Rome Wasn’t Built in a Day, But They Were Laying Bricks Every Hour.
Design is a highly iterative process, you really can’t plan it because it’s not linear, it evolves through each trial, failure, customer input, ideation, iteration, challenge etc. it’s like jazz, you can’t set the design process into stone because it’s all about the live improvisation in response to everything that goes on around it. Hence it’s always a good idea to not design something completely isolated from the environment, from the end-user because good design feeds off the consumer input as much as a jazz performer feeds off the energy in the room.
The first step in launching a company is not to fire up Word, PowerPoint, or Excel. There’s a time for using these applications, but it’s not now. Instead, your next step is to build a prototype of your product and get it to customers. I call this, “Don’t worry, be crappy”—inspired by Bobby McFerrin’s song “Don’t Worry, Be Happy.”Guy Kawasaki
Eric Ries, the author of The Lean Startup, calls this the Minimum Viable Product (MVP). Ries explains the MVP concept in this way:
“It is not necessarily the smallest product imaginable, though; it is simply the fastest way to get through the Build-Measure-Learn feedback loop with the minimum amount of effort. . . . The goal of the MVP is to begin the process, not end it.”
Kawasaki adds two words to MVP and transforms it to MVVVP: Minimum Viable Valuable Validating Product.
First, the product can be viable—able to get through the feedback loop and make money—but that’s not enough. He says: “It should also be valuable in that it jumps curves, makes meaning and changes the world. Let’s aim high!”
Second, the product should also validate the vision of your startup. Otherwise, you may have a viable and valuable product (which is good) but not necessarily one that validates the big picture of what you’re trying to achieve.
But this is not really a new concept. It goes back to Walter A. Shewhart and W. Edwards Deming. In fact, Ries’s Build-Measure-Learn is just a variation Shewhart or Deming cycle called PDSA or PDCA which transformed Japanese Manufacturing post World War II. PDSA is a loop of 4 phases: Plan, Do, Check/Study and Act.
1. Plan = Think of one potential improvement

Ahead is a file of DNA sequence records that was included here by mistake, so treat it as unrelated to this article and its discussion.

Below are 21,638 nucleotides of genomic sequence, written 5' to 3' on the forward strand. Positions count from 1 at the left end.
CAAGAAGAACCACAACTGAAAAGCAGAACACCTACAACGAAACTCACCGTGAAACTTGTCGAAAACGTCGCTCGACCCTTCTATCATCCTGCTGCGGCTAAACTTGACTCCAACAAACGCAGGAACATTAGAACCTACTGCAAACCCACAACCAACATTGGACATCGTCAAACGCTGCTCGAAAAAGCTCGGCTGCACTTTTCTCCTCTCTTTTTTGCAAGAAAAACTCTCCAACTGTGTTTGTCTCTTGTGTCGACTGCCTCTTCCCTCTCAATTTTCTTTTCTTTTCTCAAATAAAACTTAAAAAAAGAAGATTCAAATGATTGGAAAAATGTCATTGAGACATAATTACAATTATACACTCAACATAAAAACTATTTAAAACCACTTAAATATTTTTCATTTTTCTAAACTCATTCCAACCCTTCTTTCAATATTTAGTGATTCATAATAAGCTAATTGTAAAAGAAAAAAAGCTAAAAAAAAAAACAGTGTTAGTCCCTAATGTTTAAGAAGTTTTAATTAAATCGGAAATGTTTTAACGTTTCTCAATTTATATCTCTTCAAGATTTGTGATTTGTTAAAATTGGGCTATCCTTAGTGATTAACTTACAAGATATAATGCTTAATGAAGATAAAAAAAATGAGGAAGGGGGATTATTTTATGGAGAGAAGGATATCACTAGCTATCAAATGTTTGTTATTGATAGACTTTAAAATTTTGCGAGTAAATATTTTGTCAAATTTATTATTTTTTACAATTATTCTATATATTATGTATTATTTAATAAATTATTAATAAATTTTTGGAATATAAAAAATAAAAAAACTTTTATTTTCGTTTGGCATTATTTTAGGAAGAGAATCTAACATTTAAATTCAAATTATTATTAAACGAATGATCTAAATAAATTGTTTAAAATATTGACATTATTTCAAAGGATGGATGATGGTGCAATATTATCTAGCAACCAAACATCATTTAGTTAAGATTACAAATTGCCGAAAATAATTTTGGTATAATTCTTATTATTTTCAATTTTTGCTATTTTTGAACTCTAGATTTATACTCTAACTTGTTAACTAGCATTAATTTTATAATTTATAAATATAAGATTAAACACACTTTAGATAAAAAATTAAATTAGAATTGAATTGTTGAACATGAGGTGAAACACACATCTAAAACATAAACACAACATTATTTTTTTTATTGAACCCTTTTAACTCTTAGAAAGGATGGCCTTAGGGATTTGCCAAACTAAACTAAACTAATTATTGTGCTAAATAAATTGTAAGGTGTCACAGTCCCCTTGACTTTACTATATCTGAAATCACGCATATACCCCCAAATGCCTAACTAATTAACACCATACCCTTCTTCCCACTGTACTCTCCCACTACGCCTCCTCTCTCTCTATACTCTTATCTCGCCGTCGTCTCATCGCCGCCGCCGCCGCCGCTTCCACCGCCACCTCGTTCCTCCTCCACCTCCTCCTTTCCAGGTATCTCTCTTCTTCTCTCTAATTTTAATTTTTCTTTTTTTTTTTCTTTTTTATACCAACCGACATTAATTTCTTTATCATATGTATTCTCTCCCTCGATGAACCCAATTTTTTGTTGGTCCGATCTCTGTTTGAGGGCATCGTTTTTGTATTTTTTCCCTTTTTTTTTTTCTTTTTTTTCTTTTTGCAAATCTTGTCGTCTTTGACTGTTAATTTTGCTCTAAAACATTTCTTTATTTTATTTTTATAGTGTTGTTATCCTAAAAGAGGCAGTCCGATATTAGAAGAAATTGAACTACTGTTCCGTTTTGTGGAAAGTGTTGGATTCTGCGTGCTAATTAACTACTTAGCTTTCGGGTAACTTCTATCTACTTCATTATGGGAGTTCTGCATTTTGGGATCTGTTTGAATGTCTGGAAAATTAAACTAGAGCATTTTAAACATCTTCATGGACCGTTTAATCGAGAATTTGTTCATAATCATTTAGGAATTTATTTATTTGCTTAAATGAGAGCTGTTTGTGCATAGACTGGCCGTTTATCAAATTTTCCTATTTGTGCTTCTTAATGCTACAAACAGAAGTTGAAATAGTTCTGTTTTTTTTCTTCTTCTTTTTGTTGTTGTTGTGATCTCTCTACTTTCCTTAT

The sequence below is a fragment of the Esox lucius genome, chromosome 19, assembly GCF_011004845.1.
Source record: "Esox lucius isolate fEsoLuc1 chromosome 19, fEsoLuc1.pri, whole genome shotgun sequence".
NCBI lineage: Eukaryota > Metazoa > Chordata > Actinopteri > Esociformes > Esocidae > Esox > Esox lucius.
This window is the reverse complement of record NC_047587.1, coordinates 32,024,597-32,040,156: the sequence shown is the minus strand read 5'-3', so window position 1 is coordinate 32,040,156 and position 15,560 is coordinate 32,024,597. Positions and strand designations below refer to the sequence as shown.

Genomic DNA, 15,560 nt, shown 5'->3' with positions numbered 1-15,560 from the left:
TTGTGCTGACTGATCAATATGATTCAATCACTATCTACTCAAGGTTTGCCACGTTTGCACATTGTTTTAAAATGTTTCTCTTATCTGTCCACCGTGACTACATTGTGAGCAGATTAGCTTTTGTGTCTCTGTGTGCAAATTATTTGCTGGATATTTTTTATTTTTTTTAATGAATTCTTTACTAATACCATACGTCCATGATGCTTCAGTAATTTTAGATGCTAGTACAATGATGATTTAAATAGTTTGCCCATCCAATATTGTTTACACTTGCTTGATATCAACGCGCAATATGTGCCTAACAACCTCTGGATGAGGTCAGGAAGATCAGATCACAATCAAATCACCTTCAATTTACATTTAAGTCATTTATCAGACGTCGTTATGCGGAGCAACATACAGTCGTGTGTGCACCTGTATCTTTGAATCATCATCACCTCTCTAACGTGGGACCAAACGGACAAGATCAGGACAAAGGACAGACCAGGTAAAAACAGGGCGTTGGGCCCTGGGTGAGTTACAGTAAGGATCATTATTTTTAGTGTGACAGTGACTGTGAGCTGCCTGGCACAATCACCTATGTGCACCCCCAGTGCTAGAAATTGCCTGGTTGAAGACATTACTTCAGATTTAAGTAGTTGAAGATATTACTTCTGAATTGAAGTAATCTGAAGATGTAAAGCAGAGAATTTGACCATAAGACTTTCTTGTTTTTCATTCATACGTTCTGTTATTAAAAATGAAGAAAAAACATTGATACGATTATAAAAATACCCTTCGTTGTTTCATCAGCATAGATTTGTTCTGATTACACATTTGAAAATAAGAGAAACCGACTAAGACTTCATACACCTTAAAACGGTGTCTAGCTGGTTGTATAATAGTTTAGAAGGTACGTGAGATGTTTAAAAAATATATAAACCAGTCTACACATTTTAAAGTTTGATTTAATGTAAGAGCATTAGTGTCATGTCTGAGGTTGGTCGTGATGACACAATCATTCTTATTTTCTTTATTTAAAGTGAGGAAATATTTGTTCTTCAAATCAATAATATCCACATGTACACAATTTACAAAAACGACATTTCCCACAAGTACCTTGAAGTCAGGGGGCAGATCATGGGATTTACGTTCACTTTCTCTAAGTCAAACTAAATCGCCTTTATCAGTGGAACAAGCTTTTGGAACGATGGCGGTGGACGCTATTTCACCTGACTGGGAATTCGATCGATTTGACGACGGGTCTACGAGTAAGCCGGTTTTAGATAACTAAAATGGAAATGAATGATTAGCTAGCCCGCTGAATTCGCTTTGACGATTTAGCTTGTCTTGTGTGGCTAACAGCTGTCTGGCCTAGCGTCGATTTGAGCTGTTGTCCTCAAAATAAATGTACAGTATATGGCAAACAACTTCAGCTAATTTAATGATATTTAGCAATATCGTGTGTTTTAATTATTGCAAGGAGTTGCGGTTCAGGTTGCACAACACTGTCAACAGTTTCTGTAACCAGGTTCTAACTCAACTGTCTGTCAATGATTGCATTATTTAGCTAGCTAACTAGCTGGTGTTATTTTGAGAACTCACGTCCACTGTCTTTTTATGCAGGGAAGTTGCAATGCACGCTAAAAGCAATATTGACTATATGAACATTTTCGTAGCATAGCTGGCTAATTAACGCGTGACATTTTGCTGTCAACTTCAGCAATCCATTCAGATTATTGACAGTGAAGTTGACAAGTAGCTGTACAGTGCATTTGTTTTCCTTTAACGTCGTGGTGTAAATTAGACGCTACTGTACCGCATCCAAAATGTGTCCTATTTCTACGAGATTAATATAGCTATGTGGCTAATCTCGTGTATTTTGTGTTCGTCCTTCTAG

2. Do = Try it
3. Study= Measure and study the “effects” of change
4. Act = Adjust. Evaluate. Fully implement the proposed change OR discard the change.
5. Go to step 1 and repeat the cycle.
Get Unstuck! Seek Progress! Not Perfection!
Whether you call it BML or PDSA, we are essentially talking about a problem-solving process intended to drive continuous improvement in a Lean Organisation that truly improves the problem-solving abilities of the practitioners and helps in cultivating a learning and experimental mindset which allows the practitioners to see the problem as a learning opportunity and solution as a hypothesis to be tested and validated. If there’s no interest in the solution then the start-up can “pivot” by changing one or more hypotheses and come to a better solution.
It also helps the team get the ball rolling and continuously learn and improve instead of waiting for a perfect or ideal solution which is usually delayed hence rendered useless in a constantly changing market and user needs.
Kawasaki gives us an example:
“For example, the first iPod was not only a viable product (early to market and profitable); it was also valuable (the first way to legally and conveniently buy music for a handy device) and validating (people wanted elegant consumer devices and Apple could transcend selling only computers and peripherals).
NOTE WELL: this is not permission to ship a piece of crap. Here’s a good test: Imagine your product is a new car. Would you let your kids ride in it? If you don’t have kids, then your golden retriever.”
So if you’re a designer or entrepreneur don’t work about being perfect before showing or shipping the product, just make it good enough, test, listen to feedback, learn, and improvise on the go.